The search for extra-terrestrial life assumes two things: that there is some, and that it wants to talk, and while the first is obvious to anyone with even the remotest understanding of the size of the universe the second still poses a lot of questions. The fact is there's only one E.T. whose communications motives we ever understand, and all he wanted was to get off our crazy dirtball. And we made him up.
Those interested in interstellar inquiry (which we really hope is all of you) should check out the METI discussion linked at the end of this post. The Benford brothers launch an interesting discussion on the costs and constraints of any communicating aliens, and while the idea of applying economic limitations to alien life is depressing it's well worth thinking about. There's also a discussion of the motivations for messages, and the sort of signal we should expect from each.
Thinking broadly, high-power transmitters might be built for wide variety of goals other than communication driven by curiosity. Here are a few examples:
Kilroy Was Here. These can be signatures verging on graffiti. Names chiseled into walls have survived from ancient times. More recently, we sent compact disks on interplanetary probes, often bearing people’s names and short messages that can endure for millennia.
High Church. These are designed for durability, to convey the culture’s highest achievements. The essential message is this was the best we did; remember it.
The Funeral Pyre: A civilization near the end of its life announces its existence.
Ozymandias: Here the motivation is sheer pride; the Beacon announces the existence of a high civilization,even though it may be extinct, and the Beacon tended by robots.
Help! Quite possibly societies that plan over time scales ~1000 years will foresee physical problems and wish to discover if others have surmounted them. An example is a civilization whose star is warming (as ours is), which may wish to move their planet outward with gravitational tugs. Many others are possible.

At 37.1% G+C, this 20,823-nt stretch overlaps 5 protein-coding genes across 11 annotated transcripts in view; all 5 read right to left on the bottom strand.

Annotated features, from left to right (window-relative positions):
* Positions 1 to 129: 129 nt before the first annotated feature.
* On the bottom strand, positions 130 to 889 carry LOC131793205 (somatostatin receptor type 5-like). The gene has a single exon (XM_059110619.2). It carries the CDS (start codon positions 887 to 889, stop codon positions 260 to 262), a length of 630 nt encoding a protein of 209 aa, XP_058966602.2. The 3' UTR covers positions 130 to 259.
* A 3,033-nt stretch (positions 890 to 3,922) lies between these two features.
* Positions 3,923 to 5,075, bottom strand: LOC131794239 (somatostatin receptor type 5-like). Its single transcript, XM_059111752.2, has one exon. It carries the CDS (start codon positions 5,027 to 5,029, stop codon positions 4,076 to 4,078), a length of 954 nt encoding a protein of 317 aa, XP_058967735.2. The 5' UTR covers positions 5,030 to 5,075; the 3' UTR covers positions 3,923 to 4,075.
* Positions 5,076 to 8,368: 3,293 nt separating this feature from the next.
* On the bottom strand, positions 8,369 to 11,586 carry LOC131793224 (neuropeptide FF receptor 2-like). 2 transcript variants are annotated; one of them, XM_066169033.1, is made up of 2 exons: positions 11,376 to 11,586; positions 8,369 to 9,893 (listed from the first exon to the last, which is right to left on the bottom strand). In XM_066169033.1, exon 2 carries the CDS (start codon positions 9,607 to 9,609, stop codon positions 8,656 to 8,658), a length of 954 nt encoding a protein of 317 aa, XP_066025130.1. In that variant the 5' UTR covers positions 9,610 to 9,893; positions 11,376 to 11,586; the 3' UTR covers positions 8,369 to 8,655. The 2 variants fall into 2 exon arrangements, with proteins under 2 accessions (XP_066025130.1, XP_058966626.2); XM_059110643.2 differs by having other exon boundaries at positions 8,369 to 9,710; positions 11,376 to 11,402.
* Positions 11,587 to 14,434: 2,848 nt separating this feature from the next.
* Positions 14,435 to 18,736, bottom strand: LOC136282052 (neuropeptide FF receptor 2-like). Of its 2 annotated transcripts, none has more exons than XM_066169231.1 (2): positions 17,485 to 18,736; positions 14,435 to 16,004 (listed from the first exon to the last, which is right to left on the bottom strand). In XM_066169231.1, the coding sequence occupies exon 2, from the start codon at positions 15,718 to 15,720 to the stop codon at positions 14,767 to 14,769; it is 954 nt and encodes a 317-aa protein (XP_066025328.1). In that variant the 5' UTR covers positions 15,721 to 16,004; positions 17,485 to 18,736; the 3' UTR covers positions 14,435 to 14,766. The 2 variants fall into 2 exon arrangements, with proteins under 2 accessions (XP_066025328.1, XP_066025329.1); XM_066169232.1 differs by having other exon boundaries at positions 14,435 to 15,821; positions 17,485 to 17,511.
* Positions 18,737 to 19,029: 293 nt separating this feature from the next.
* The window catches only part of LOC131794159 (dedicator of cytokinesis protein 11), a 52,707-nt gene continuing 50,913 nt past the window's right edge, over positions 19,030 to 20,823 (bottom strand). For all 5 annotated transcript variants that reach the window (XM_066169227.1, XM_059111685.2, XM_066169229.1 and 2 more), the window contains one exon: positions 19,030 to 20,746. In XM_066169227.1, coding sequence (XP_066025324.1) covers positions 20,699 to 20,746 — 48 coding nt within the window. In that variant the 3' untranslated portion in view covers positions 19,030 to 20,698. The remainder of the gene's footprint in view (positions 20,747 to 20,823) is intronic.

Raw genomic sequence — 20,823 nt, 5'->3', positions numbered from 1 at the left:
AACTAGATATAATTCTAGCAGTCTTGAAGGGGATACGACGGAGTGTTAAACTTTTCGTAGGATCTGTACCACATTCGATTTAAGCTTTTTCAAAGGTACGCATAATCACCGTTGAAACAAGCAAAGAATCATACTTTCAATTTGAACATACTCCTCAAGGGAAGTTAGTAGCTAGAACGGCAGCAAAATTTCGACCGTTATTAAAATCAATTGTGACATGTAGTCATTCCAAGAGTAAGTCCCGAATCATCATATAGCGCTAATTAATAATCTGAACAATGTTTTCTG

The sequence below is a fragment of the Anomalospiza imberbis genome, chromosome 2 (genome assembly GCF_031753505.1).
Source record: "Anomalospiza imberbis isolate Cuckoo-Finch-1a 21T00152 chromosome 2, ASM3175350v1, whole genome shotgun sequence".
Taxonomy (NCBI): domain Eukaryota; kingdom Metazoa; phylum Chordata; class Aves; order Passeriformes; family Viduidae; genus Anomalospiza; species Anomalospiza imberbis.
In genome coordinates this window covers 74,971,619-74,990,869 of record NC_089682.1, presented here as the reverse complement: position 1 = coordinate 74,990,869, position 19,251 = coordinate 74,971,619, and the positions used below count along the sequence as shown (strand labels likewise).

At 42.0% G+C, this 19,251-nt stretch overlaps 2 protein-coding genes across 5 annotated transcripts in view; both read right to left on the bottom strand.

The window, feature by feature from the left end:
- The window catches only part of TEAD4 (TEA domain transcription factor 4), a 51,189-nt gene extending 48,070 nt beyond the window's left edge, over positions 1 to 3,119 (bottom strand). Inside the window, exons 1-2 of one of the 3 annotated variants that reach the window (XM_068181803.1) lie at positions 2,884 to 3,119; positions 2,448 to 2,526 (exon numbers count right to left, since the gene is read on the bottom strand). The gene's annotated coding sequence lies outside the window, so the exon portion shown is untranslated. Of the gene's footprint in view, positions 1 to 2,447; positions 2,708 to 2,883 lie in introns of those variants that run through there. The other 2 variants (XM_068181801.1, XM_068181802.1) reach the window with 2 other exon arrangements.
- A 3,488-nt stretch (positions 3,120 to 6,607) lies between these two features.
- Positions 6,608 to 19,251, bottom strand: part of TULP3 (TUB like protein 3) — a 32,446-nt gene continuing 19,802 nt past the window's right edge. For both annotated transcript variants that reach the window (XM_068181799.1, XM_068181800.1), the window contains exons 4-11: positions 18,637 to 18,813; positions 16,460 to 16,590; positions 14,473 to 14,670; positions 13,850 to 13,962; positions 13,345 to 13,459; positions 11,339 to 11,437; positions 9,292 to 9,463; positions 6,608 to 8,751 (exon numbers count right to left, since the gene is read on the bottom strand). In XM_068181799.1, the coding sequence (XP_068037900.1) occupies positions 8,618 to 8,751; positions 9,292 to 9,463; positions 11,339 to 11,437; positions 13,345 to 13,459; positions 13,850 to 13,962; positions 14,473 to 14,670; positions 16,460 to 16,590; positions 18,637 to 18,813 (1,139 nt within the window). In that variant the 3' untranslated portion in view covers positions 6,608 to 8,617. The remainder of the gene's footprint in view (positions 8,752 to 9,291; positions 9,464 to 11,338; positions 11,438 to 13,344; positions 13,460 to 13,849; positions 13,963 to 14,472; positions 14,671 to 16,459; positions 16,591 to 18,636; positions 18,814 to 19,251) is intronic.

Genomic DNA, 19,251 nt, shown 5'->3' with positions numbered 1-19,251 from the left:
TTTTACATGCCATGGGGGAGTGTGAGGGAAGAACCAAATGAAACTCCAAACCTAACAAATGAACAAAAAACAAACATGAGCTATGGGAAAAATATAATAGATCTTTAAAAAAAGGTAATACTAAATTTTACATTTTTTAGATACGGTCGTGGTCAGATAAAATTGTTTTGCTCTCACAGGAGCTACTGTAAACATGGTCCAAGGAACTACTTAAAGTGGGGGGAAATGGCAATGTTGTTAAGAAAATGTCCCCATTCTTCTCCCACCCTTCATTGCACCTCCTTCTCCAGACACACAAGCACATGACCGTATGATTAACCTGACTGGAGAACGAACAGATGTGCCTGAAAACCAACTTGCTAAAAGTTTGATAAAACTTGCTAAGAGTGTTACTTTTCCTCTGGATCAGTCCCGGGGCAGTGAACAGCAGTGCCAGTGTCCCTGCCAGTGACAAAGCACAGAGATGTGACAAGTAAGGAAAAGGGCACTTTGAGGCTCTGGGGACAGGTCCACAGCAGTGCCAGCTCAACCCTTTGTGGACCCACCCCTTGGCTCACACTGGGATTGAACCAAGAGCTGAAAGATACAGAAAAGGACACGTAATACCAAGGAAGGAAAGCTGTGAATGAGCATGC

Leakage Radiation: These are unintentional, much like objects left accidentally in ancient sites and uncovered long after. They do carry messages, even if inadvertent: technological fingerprints. These can be not merely radio and television broadcasts radiating isotropically, which are weak, but deep space radar and beaming of energy over solar system distances. This includes “industrial” spaceship launchers, beam-driven sails, “planetary defense” radars scanning for killer asteroids, and cosmic power beaming driving interstellar starships with beams of lasers, millimeter or microwaves.
Believe and Join Us: Religion may be a galactic commonplace; after all, it is here. Seeking converts is common, too, and electromagnetic preaching fits a frequent meme.
Interstellar communication is no easy feat (assuming you haven't found any kind of space-time shortcut). People like to joke about how an aliens first look at us will be I Love Lucy or American Idol (in which case we'll be very lucky to avoid extermination), but physically it'd be easier for the alien to warp here and buy the DVDs. Television transmitters aren't exactly interstellar beacons. The most powerful transmission tower in the world only emits 2.5 Megawatts - assuming zero losses (and while you're at it wish for a unicorn), by the time the signal reaches the closest star it's spread out over 130 billion square kilometers, only twenty picowatts per square meter. Not even a trillionth of a lightbulb and, in case you haven't noticed, the only thing we can see that far away is stars.
We have to assume than any information we intercept is either intentionally beamed at us (or out at random) or based on technology we haven't imagined yet. We should really hope for the latter or it's going to be a long cold existence of extremely slow shouting at each things.
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